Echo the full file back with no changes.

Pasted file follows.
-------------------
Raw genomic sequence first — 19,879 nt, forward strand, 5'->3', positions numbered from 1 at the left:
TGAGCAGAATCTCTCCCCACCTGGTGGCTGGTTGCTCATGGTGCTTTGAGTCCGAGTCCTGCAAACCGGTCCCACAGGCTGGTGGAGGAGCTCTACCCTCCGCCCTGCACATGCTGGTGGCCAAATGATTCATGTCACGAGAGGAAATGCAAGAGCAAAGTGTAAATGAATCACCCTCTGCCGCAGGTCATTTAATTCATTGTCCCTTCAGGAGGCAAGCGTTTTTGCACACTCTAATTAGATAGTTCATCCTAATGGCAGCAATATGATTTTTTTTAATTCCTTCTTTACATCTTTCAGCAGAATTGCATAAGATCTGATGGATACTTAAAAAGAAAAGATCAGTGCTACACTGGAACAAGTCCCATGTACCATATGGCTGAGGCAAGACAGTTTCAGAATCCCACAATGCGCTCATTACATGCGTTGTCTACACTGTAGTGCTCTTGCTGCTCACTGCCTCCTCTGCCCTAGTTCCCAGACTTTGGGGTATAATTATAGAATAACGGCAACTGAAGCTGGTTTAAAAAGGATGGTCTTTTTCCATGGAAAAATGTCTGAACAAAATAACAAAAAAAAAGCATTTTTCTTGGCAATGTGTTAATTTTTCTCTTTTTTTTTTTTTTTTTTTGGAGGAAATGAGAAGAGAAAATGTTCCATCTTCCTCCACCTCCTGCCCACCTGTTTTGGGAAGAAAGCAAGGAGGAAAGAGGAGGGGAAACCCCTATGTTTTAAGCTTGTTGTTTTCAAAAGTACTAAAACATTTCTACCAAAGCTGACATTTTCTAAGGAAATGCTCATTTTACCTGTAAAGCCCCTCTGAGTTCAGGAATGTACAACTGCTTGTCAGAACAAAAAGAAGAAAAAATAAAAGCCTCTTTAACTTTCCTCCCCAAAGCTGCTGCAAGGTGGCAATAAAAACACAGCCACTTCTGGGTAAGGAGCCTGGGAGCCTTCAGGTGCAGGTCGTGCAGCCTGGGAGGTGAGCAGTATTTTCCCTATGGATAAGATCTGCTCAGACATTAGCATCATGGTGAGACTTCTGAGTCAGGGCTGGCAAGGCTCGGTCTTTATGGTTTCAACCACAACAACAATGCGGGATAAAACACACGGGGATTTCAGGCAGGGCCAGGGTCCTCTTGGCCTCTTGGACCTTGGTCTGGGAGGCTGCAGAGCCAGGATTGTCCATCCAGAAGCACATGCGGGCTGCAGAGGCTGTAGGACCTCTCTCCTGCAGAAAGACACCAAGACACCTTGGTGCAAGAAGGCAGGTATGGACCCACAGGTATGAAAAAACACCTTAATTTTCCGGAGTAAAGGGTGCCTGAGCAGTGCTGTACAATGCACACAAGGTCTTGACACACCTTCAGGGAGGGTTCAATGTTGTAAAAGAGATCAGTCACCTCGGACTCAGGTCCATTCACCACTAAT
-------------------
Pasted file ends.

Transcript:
Raw genomic sequence first — 19,879 nt, forward strand, 5'->3', positions numbered from 1 at the left:
TGAGCAGAATCTCTCCCCACCTGGTGGCTGGTTGCTCATGGTGCTTTGAGTCCGAGTCCTGCAAACCGGTCCCACAGGCTGGTGGAGGAGCTCTACCCTCCGCCCTGCACATGCTGGTGGCCAAATGATTCATGTCACGAGAGGAAATGCAAGAGCAAAGTGTAAATGAATCACCCTCTGCCGCAGGTCATTTAATTCATTGTCCCTTCAGGAGGCAAGCGTTTTTGCACACTCTAATTAGATAGTTCATCCTAATGGCAGCAATATGATTTTTTTTAATTCCTTCTTTACATCTTTCAGCAGAATTGCATAAGATCTGATGGATACTTAAAAAGAAAAGATCAGTGCTACACTGGAACAAGTCCCATGTACCATATGGCTGAGGCAAGACAGTTTCAGAATCCCACAATGCGCTCATTACATGCGTTGTCTACACTGTAGTGCTCTTGCTGCTCACTGCCTCCTCTGCCCTAGTTCCCAGACTTTGGGGTATAATTATAGAATAACGGCAACTGAAGCTGGTTTAAAAAGGATGGTCTTTTTCCATGGAAAAATGTCTGAACAAAATAACAAAAAAAAAGCATTTTTCTTGGCAATGTGTTAATTTTTCTCTTTTTTTTTTTTTTTTTTTGGAGGAAATGAGAAGAGAAAATGTTCCATCTTCCTCCACCTCCTGCCCACCTGTTTTGGGAAGAAAGCAAGGAGGAAAGAGGAGGGGAAACCCCTATGTTTTAAGCTTGTTGTTTTCAAAAGTACTAAAACATTTCTACCAAAGCTGACATTTTCTAAGGAAATGCTCATTTTACCTGTAAAGCCCCTCTGAGTTCAGGAATGTACAACTGCTTGTCAGAACAAAAAGAAGAAAAAATAAAAGCCTCTTTAACTTTCCTCCCCAAAGCTGCTGCAAGGTGGCAATAAAAACACAGCCACTTCTGGGTAAGGAGCCTGGGAGCCTTCAGGTGCAGGTCGTGCAGCCTGGGAGGTGAGCAGTATTTTCCCTATGGATAAGATCTGCTCAGACATTAGCATCATGGTGAGACTTCTGAGTCAGGGCTGGCAAGGCTCGGTCTTTATGGTTTCAACCACAACAACAATGCGGGATAAAACACACGGGGATTTCAGGCAGGGCCAGGGTCCTCTTGGCCTCTTGGACCTTGGTCTGGGAGGCTGCAGAGCCAGGATTGTCCATCCAGAAGCACATGCGGGCTGCAGAGGCTGTAGGACCTCTCTCCTGCAGAAAGACACCAAGACACCTTGGTGCAAGAAGGCAGGTATGGACCCACAGGTATGAAAAAACACCTTAATTTTCCGGAGTAAAGGGTGCCTGAGCAGTGCTGTACAATGCACACAAGGTCTTGACACACCTTCAGGGAGGGTTCAATGTTGTAAAAGAGATCAGTCACCTCGGACTCAGGTCCATTCACCACTAAT